Dr Terry Y.P. Yuen (袁宇秉助理教授) at the Department of Civil Engineering was recently awarded a research grant from the Ministry of Science and Technology (MOST) under the prestigious Einstein Program (愛因斯坦培植計畫) for a research proposal entitled “Complete Solutions for Rehabilitation of Seismically Damaged Masonry Structures: Collapse Risk Mitigation using Integrated System of Fiber Reinforced Cementitious Composite/Matrix Overlay and Optical Fiber Sensor Monitoring”.  The Einstein Program was established by the MOST “to encourage young research fellows and scholars whose age under 32 to make bold attempts and innovations in various aspects, cross over the boundary of science without being confirmed by the prescribed framework” (The Pilot Directions for MOST Grant for the Einstein Program, 2017).  The proposed research by Terry is rooted in a former international research collaboration, which was funded by the Engineering and Physical Sciences Research Council (EPSRC, UK), between Dr Yuen and his co-workers at the UK.  
Terry’s research interests cover a board range of topics in earthquake engineering and dynamics of structures and infrastructures, solid and structural mechanics, computational methods, and design of reinforced concrete and tall building structures.  Dr Yuen’s research achievements have earned him numerous academic awards and honors including「財團法人傑出人才發展基金會」106學年度第一期「積極爭取國外優秀年輕學者獎助, 交大許文良青年講座教授 (NCTU’s Wen Liang Hsu Junior Chair Professor), the Hong Kong Institution of Engineers - Institution of Structural Engineers (UK) Grand Structural Excellence Award (R&D) 2017, the Hong Kong Institution of Engineers Transactions Prize 2016, and the prestigious Institution of Civil Engineers (UK) Telford Premium 2014. 
Terry’s current research project under the Einstein Program aims to enhance the seismic resilience of buildings with masonry walls, which are well known for their extreme vulnerability to earthquake effects.  Collapses of these structures were repeatedly observed in the major earthquakes, which include the 2010 Haiti earthquake, and the most recent 2017 Central Mexico earthquake and the 2016 Central Italy earthquake.  In Taiwan, masonry infill walls have been often incorporated in a reinforced concrete (RC) frame to form a so-called masonry infilled RC frame structures, which many of them suffered catastrophic damage in the 1999 Chi-chi earthquake.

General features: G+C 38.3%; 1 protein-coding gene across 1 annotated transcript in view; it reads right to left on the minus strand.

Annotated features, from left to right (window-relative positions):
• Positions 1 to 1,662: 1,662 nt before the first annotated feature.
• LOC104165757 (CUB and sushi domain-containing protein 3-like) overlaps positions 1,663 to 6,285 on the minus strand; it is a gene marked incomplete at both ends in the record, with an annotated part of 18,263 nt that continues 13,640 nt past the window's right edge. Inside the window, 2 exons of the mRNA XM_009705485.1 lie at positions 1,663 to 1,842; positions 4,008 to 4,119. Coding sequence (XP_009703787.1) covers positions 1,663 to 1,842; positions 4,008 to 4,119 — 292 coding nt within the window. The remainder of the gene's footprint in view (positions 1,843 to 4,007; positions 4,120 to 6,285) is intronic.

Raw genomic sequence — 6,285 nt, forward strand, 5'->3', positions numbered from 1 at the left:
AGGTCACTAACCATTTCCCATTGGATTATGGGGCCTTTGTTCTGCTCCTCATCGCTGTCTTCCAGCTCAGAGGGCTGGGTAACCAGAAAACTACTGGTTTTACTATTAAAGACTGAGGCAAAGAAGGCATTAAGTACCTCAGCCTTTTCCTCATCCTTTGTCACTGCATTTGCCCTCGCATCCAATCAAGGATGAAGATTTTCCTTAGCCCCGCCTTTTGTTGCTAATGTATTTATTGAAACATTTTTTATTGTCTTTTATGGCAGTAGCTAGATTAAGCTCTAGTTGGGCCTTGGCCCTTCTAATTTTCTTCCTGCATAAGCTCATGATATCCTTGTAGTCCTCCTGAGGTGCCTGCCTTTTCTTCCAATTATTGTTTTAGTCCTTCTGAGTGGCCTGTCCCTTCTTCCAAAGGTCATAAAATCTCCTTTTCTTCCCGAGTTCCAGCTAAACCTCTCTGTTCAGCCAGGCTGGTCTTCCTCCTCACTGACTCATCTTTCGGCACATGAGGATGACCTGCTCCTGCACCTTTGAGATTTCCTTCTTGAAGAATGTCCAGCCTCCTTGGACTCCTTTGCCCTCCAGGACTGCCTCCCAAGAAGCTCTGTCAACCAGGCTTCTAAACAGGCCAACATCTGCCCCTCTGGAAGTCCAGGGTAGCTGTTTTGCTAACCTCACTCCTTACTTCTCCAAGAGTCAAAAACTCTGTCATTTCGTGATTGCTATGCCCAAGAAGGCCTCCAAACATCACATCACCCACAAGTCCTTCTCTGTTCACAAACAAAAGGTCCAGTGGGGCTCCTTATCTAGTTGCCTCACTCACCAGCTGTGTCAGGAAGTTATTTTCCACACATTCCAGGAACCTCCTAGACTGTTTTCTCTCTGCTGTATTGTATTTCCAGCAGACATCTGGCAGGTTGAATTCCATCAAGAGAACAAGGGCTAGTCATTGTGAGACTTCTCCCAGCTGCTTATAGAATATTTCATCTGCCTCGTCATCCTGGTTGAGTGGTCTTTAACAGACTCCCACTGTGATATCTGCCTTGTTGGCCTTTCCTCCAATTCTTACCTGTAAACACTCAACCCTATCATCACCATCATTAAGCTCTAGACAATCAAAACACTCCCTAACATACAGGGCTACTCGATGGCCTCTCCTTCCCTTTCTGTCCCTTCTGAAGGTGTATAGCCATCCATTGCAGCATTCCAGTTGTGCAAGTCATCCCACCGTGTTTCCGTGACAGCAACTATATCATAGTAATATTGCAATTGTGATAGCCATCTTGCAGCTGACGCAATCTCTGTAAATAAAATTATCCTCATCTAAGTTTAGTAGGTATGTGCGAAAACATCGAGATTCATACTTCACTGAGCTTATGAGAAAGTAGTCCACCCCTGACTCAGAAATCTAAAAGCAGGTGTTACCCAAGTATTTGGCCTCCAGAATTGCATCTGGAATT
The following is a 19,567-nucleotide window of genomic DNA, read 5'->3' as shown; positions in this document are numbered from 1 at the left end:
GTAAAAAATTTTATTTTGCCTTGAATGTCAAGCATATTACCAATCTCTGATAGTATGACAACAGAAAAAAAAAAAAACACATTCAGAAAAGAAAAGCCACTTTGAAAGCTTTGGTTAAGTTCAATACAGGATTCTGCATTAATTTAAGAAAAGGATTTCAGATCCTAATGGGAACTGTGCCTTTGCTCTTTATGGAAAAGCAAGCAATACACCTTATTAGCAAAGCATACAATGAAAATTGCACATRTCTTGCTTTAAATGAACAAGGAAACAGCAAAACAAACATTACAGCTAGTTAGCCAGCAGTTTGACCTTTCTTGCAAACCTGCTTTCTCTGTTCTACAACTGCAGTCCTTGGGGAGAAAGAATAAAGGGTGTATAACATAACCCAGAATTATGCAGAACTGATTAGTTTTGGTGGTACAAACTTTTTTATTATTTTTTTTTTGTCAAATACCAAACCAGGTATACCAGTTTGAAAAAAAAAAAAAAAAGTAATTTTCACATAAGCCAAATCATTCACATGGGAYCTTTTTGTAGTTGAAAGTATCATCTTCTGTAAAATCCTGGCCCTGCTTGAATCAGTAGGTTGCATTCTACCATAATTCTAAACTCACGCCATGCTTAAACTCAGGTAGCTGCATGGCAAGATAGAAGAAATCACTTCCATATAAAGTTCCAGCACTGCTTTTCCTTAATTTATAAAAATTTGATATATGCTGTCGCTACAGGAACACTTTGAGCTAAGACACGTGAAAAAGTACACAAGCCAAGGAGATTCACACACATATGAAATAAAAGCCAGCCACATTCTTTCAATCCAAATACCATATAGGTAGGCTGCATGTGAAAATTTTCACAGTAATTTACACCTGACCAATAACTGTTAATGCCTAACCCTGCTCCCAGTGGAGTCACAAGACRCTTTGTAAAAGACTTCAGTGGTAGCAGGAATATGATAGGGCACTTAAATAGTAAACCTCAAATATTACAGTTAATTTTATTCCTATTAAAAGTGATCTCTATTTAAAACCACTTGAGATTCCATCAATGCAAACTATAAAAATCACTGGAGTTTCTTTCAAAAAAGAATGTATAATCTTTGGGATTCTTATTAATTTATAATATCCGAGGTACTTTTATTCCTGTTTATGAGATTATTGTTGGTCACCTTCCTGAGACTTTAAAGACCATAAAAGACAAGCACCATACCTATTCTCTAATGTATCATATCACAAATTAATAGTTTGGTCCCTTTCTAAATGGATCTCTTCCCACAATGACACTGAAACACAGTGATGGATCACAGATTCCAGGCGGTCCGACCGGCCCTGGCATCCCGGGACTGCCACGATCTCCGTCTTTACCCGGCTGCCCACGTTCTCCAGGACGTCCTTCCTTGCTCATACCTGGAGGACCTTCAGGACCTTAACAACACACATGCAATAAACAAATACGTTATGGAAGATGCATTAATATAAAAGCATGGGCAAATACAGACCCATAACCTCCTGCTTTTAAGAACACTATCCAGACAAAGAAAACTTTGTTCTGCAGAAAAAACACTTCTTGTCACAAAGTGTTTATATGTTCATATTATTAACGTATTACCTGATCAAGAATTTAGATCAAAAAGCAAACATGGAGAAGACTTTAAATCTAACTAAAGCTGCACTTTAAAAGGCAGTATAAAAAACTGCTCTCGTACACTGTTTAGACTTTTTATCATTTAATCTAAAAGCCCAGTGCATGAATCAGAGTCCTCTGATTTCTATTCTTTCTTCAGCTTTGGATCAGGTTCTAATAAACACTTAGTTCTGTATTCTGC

To attain the objective, a smart and innovative retrofit-monitoring integrated system natural fiber reinforced cementitious composites/matrix (FRCC/FRCM) overly embedded and advanced optical fiber sensing technology will be developed.  The integrated system will mitigate the collapse risk of seismically damaged masonry buildings by (1) rapidly strengthening or restoring the strength of the structures to withstand future earthquakes and (2) closely monitoring the damage state of the structures such that the occupants will know when further repairs or evacuation are needed.  Hopefully, with the proposed retrofit-monitoring integrated system, the occupants of those buildings and their assets can be protected in future strong earthquakes.